By insisting on total anonymity, we have created a platform through which total ideational anarchy thrives, and the taint this has wrought sometimes trickles through the cracks in society’s veneers. The rot runs deep and we are condemned to despair. This isn’t defeatist. In accepting despair, we resign ourselves to a promulgation of a welfare of antipathy. We must allow discourse that addresses the profusion of the worst crimes man can commit to enter the public sphere. The sewers are overflowing. How high will this pollution be allowed to rise before we save ourselves from drowning in it?
The internet is a technology. It doesn’t make people do anything. People do things. What the Internet contributed to was two things: One, it allowed pedophiles with an interest in sexual images of children to contact each other and find a sense of community which lets them normalize their behavior. It spurred them on, and emboldened them. Two, it made these images available with apparent anonymity. People who might in other cases never have bothered to try to find these images, all of a sudden, they’re readily available.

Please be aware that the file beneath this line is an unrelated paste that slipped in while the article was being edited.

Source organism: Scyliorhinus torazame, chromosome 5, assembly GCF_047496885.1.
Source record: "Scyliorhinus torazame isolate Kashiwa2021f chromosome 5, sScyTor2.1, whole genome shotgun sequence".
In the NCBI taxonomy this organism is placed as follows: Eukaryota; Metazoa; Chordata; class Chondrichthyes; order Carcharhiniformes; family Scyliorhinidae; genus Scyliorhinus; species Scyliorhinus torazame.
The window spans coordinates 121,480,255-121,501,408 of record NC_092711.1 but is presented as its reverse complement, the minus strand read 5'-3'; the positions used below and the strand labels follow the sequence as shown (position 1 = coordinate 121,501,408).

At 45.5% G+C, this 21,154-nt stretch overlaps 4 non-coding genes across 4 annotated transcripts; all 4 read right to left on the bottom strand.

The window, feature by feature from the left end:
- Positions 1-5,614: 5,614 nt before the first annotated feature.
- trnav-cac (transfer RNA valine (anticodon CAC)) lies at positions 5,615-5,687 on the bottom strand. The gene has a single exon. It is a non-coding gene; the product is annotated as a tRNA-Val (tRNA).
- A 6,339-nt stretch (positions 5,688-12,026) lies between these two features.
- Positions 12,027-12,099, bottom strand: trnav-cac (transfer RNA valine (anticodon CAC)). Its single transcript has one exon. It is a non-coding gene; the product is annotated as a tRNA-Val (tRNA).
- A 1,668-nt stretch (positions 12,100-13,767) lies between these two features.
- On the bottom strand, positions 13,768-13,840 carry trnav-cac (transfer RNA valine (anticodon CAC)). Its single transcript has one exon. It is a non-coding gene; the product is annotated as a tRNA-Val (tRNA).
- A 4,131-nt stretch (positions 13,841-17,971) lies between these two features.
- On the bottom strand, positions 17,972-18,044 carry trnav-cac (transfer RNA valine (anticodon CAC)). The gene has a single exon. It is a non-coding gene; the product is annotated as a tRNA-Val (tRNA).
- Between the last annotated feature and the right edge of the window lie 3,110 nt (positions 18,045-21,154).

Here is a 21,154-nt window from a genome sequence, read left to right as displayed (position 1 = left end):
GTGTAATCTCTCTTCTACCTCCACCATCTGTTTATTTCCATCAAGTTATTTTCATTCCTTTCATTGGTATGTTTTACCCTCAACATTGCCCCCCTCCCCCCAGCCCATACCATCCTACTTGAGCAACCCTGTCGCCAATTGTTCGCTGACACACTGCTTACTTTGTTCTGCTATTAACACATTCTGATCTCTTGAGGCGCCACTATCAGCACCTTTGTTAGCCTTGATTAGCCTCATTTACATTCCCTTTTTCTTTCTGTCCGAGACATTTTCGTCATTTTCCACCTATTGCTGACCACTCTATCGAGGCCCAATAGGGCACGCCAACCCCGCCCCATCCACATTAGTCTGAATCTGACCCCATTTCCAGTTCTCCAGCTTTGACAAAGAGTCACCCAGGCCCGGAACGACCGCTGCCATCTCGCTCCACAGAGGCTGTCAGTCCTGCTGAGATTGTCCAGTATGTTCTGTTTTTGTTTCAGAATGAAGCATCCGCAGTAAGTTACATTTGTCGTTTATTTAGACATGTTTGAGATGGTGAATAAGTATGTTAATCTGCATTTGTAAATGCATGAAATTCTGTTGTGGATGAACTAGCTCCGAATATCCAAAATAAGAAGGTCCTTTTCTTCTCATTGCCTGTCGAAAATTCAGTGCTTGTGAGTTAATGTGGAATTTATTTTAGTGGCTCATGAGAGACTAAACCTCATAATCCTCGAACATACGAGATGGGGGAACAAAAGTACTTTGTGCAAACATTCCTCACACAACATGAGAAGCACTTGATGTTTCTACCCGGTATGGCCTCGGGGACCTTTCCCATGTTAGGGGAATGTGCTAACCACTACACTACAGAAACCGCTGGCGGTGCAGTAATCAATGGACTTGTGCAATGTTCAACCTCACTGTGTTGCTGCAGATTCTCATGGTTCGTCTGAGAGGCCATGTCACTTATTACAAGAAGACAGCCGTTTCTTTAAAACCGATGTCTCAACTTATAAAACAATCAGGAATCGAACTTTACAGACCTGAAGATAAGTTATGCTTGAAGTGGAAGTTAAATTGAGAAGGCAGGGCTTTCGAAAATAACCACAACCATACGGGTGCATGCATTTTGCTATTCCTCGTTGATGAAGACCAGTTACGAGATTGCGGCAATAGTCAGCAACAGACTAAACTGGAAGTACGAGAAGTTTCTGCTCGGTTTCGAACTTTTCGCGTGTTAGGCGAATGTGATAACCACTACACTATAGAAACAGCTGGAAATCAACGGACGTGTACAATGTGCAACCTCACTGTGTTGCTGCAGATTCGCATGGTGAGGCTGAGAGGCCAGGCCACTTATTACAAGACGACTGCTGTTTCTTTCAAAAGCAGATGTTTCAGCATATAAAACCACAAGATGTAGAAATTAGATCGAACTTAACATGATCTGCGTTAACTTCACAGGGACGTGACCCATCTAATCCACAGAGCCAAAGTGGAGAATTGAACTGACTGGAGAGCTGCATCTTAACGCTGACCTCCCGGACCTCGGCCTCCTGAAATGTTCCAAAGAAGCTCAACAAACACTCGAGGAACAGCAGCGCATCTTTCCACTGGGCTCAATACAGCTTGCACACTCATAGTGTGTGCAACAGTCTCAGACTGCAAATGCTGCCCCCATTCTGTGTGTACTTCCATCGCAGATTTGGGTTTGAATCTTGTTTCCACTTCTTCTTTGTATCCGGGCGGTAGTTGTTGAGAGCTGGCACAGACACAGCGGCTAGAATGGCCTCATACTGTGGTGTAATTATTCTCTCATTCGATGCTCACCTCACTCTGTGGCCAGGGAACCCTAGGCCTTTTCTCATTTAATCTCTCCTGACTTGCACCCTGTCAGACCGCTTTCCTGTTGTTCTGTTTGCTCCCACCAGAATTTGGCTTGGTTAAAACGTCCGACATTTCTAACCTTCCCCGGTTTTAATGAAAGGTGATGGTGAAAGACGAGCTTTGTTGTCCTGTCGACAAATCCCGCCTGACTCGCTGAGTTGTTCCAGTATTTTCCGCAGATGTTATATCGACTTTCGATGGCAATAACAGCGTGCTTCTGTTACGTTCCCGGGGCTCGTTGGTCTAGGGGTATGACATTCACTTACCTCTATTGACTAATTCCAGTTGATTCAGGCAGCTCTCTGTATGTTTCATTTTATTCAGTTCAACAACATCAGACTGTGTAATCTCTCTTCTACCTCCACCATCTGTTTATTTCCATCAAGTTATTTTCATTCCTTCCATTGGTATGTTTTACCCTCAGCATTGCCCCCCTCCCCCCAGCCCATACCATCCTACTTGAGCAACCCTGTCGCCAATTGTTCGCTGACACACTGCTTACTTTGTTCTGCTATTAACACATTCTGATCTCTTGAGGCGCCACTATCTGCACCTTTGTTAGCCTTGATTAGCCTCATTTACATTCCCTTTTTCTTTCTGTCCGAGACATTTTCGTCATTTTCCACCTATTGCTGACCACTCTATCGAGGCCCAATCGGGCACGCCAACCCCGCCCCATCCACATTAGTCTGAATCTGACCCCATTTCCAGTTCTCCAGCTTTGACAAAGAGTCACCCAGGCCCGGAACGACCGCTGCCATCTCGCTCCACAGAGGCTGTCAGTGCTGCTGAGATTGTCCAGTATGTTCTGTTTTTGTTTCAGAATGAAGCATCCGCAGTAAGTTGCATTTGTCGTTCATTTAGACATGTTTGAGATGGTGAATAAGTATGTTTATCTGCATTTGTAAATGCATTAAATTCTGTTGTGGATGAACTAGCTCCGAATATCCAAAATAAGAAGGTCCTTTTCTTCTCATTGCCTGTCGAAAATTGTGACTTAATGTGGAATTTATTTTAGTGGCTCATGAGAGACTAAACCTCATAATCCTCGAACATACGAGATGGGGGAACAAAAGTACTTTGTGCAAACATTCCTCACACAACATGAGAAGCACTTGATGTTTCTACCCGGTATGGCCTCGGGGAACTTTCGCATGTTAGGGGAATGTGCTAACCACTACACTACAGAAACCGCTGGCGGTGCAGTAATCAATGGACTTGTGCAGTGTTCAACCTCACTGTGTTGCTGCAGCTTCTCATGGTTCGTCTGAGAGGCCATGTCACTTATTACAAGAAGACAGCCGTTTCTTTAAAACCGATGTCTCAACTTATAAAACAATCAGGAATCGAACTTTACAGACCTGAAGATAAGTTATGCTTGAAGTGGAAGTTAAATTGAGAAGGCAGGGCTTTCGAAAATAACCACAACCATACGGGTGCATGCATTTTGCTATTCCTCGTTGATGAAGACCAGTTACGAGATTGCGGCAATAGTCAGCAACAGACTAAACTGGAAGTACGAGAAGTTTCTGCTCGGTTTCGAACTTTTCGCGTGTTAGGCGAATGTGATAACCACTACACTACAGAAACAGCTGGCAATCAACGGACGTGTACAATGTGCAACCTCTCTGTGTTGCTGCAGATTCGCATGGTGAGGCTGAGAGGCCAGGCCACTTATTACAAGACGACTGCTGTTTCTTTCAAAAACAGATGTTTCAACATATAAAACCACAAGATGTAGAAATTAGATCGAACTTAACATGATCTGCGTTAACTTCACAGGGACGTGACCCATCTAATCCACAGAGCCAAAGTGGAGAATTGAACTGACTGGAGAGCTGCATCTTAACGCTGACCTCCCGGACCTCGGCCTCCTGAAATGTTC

To achieve meaningful change, everyone has to play their part. Not just the tech industry. There are some things which there is no defense against and where privacy is not a kind of balancing factor. Child abuse is one of those things. We need to find a way where there is a mixture of technical standards and policy and legal work to make it very clear that as technology changes, we don’t accidentally undermine the sort of protection that has been put into place to try and protect children. Behind every report there are children crying for help and without those reports they go without help. They are out there on their own with no one to even know that they’re being harmed.
Sign a petition to pressure social media companies to report the spread of CSAM on their platforms
Find out more:
CBC podcast Hunting Warhead
New York Times podcast The Daily – A Criminal Underworld of Child Abuse
IWF’s podcast – Pixels from a Crime Scene
Internet Watch Foundation’s website
When Kids Are Silent by Zhenya Oliinyk (CC BY-NC-ND 4.0)
Child Sexual Exploitation by Alina Tauseef (CC BY-NC-ND 4.0)